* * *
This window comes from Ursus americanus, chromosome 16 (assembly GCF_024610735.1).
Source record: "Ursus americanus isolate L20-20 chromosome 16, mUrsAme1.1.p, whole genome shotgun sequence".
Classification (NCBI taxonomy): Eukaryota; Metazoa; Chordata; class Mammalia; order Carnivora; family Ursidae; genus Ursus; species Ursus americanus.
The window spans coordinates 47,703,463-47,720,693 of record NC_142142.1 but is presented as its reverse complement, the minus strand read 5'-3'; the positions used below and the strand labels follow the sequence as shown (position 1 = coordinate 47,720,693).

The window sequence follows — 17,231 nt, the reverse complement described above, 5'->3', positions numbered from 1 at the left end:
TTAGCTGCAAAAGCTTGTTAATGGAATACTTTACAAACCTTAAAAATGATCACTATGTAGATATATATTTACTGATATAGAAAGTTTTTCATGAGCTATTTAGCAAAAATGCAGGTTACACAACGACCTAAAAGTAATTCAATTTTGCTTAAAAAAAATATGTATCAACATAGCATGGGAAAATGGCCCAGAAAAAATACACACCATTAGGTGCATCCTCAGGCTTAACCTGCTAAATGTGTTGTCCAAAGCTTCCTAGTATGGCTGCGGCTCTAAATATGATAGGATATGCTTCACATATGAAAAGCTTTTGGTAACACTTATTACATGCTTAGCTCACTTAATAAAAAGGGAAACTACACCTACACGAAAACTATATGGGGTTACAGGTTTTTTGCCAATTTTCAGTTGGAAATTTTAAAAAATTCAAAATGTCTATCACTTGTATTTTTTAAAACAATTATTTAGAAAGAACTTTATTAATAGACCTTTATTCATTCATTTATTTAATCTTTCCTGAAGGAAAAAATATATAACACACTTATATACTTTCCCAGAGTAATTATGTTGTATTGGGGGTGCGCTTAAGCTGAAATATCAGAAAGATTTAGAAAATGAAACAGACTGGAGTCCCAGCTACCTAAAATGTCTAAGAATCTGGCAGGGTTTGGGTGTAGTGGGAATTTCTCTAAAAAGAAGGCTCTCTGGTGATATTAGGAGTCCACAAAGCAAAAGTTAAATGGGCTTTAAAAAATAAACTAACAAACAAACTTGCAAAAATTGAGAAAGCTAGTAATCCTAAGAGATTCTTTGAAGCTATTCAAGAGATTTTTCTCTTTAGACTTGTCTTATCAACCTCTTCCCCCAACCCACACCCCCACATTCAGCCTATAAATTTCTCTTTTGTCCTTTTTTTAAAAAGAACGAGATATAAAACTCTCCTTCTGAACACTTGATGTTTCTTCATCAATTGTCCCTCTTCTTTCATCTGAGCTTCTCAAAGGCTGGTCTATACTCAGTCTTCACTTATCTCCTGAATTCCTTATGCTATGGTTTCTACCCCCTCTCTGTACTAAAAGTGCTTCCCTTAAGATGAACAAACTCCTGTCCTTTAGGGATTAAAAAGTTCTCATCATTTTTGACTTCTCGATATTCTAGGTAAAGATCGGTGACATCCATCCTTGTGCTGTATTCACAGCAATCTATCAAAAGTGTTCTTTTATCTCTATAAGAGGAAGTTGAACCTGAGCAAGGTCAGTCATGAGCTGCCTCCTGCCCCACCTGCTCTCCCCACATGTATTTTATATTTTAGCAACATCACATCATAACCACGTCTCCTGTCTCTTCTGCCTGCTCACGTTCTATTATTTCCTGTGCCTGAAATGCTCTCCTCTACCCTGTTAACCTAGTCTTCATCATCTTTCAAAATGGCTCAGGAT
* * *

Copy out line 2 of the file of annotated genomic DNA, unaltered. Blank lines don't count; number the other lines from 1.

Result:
Source record: "Ursus americanus isolate L20-20 chromosome 16, mUrsAme1.1.p, whole genome shotgun sequence".